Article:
LITTLE ROCK, Ark. — Consider Greg Hackney surprised.
“I’d be surprised if we don’t see a big bag come across the stage today,” Hackney said after weighing in as a part of the early flight on Thursday. “There’s a potential for a guy to pull up on a spot and catch 17 pounds in 20 minutes out here.”
Denny Brauer leads Day One of the Diamond Drive on the Arkansas River with 14 pounds, 10 ounces. Hackney, who lives in Louisiana now but grew up on the Arkansas River, said he spent most of the day worried someone else would find “that spot.” He weighed in a limit that went 8 pounds, 6 ounces.
“I tried a little bit of everything today, trying to key in on the right thing,” Hackney said. “I had 15 rods on my deck today and used most of them. I know the fish are bunching up in places; I just need to find the right spot at the right time.”
Part of the confusion on what to do, said Arkansas native Kevin Short, was because of how the Army Corps of Engineers is releasing water. With all the recent flooding, the Corps has had to get creative in releasing water to keep the river levels where they want them. That means the flow, or current, changes every day, along with the water level.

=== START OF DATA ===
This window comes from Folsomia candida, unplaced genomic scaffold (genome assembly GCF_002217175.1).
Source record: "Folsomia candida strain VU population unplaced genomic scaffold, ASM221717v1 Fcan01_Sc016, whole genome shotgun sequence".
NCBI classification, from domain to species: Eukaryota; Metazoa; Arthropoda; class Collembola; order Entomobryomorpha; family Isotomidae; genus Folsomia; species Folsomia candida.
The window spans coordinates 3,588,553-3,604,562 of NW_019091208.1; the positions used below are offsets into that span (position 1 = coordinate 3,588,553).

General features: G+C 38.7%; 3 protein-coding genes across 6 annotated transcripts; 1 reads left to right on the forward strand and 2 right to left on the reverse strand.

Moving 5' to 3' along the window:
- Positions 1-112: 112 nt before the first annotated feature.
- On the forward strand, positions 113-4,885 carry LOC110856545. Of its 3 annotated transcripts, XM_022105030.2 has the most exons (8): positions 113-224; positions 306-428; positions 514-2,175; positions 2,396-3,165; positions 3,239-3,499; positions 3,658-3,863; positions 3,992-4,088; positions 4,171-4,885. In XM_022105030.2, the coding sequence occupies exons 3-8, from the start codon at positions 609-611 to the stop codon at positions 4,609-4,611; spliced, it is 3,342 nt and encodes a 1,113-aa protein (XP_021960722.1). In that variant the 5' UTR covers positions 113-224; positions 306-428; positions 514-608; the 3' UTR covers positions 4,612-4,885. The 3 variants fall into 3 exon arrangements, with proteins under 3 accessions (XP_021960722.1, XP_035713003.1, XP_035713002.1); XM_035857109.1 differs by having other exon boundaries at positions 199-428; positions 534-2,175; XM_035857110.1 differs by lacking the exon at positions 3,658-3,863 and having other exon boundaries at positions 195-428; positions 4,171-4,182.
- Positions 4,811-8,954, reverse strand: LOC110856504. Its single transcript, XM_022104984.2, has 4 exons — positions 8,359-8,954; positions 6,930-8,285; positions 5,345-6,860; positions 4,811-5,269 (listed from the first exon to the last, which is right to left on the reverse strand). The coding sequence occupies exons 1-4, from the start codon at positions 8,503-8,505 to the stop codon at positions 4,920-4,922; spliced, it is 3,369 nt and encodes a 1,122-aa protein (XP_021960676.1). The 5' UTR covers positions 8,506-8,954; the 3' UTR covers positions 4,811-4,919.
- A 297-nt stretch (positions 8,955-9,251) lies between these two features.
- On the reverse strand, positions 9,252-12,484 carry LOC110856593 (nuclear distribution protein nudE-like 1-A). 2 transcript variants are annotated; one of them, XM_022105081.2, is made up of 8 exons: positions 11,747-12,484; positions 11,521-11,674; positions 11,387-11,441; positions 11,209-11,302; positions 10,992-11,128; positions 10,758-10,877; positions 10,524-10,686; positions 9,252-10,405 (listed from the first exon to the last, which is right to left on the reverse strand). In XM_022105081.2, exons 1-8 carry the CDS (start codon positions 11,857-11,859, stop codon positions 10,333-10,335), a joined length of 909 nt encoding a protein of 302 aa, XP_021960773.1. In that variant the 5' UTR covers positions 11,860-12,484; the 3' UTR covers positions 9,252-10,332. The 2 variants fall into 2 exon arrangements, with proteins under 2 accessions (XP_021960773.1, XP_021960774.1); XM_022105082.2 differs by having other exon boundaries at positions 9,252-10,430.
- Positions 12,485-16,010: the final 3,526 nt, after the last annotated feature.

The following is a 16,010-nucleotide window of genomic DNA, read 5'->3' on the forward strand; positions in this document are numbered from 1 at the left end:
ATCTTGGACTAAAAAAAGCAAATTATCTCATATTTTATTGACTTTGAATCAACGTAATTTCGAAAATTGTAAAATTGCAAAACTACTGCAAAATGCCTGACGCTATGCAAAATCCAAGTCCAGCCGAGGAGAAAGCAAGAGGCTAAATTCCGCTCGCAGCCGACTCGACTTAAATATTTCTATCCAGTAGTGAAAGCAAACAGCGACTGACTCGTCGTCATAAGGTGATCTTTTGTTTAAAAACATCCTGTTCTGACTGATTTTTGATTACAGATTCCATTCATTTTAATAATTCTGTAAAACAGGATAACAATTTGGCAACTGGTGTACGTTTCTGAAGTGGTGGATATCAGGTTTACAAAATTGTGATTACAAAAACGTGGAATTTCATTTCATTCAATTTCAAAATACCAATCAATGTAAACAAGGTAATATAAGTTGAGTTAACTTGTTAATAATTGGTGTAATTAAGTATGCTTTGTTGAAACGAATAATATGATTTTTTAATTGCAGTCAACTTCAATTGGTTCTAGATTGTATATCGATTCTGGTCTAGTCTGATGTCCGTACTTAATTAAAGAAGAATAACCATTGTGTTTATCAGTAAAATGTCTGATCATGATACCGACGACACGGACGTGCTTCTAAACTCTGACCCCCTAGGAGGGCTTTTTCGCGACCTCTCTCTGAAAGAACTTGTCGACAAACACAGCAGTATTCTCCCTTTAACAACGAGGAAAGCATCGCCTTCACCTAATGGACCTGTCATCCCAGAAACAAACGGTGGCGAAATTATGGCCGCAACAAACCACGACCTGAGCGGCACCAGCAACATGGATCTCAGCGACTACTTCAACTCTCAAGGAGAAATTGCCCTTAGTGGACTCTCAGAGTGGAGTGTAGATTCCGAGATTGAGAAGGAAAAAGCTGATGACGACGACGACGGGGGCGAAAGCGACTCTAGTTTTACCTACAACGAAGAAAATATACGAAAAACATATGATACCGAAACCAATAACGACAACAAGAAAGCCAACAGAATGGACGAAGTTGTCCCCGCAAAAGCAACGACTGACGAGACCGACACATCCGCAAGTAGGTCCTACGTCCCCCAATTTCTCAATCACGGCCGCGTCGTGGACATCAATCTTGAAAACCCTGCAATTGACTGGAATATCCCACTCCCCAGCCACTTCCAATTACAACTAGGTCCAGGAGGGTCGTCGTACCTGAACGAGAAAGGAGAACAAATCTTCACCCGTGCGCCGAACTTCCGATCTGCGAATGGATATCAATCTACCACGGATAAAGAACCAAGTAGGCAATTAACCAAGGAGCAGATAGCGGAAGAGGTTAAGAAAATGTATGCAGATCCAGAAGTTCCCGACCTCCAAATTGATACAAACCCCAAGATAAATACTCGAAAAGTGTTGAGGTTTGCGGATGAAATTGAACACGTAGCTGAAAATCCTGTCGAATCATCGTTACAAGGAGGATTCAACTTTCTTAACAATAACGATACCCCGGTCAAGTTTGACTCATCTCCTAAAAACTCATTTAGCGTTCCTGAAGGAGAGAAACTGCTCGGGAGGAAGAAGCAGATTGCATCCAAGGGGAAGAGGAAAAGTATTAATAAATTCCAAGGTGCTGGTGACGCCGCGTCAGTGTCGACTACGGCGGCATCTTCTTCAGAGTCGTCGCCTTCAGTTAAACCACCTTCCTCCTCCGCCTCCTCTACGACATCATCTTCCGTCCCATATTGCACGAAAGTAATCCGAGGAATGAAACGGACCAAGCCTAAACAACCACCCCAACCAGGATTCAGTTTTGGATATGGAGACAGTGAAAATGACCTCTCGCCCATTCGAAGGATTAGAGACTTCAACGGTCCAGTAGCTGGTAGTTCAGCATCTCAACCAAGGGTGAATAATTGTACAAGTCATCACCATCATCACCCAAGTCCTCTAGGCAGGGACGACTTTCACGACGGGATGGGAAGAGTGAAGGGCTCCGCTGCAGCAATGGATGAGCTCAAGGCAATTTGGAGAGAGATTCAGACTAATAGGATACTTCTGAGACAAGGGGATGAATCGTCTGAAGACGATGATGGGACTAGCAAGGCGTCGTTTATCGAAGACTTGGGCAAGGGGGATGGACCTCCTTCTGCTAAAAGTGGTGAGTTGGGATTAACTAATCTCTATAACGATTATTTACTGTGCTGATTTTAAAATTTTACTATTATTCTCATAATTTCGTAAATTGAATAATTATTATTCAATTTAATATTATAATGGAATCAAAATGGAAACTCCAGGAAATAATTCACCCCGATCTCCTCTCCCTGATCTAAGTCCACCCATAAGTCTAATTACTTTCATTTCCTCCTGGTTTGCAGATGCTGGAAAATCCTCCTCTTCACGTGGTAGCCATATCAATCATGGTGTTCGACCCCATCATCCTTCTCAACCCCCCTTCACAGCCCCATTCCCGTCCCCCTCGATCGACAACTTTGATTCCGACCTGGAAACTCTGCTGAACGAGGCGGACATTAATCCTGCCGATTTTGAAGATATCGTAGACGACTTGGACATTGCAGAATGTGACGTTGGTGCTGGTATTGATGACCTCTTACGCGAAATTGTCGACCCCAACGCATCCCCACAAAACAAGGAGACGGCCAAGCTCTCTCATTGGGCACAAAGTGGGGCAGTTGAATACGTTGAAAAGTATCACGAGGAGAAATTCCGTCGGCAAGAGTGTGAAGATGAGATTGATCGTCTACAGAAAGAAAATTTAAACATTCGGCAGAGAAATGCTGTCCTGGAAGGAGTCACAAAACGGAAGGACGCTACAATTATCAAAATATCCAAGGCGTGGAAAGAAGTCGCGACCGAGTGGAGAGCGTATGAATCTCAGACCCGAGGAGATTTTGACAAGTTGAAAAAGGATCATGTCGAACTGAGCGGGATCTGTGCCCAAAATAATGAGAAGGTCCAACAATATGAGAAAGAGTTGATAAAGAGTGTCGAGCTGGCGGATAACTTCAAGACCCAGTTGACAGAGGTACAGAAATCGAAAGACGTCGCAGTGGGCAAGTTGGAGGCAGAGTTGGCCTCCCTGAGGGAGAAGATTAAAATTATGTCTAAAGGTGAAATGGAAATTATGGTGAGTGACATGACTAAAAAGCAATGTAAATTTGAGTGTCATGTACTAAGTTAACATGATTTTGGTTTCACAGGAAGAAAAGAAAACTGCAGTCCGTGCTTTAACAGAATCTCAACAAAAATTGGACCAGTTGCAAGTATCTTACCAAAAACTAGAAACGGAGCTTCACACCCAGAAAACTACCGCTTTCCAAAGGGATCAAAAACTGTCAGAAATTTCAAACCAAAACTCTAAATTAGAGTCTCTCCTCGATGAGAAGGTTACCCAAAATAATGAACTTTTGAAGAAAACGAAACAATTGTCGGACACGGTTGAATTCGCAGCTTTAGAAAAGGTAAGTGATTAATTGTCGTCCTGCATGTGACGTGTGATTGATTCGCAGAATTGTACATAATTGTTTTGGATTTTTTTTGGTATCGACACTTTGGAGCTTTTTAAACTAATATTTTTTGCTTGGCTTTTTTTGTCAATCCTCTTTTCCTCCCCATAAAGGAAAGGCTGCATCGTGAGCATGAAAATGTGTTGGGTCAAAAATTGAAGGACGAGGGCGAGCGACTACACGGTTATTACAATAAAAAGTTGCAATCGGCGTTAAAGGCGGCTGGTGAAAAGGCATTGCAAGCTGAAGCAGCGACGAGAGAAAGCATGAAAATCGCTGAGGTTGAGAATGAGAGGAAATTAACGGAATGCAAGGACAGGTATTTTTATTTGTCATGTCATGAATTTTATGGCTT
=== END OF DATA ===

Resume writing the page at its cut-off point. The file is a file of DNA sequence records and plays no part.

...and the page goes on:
“It has the fish confused and it has us confused,” said Short, who weighed four fish that went 6-14. “I think what I am doing is what’s going to win it, but the fish are so spread out, it’s hard to find them.”
Coming in slightly behind Short was local favorite Scott Rook with only three fish for 6-7. He sang pretty much the same tune as Short: There’s too much change going on to get keyed in.
“All the change in the water levels is keeping them messed up,” Rook said. “I ran all the good stuff I know today. I probably hit 100 spots where I have caught them before and didn’t have much luck.”
Hackney said he also tried to recapture some old river magic in a few familiar spots, but to no avail.
“I just kept doing what I know I should be doing in the places they’re supposed to be,” Hackney said. “I almost wish they’d cut off the flow completely. At least then the fish would be more predictable.”
Billy McCaghren, who lives 20 minutes from downtown Little Rock in Mayflower, Ark., had the best day of the locals, weighing in 13-3 for fourth place. He said part of his success came from ignoring what he knows about the river.
“I actually went south, not north toward where I live, believe it or not,” McCaghren said. “I’ve never won a tournament on the river so I thought I’d try something different.”
The other Arkansas River pro to do well on Saturday was Stephen Browning. Browning weighed in 10 pounds even, keeping him on track for his goal of catching double-digit weights every day.
Browning was a little more secretive than the other pros about what he was doing and where, mainly because he was shocked to have the area to himself. It’s a spot his son had success on under similar conditions in a junior tournament on the river last summer.
“I thought I was going to see a lot of boats and there were none,” he said. “I wasn’t planning on it, but now I think I’m going to head back there tomorrow. If I am the only one pressuring it, I think it will hold up.
“As long as nothing changes.”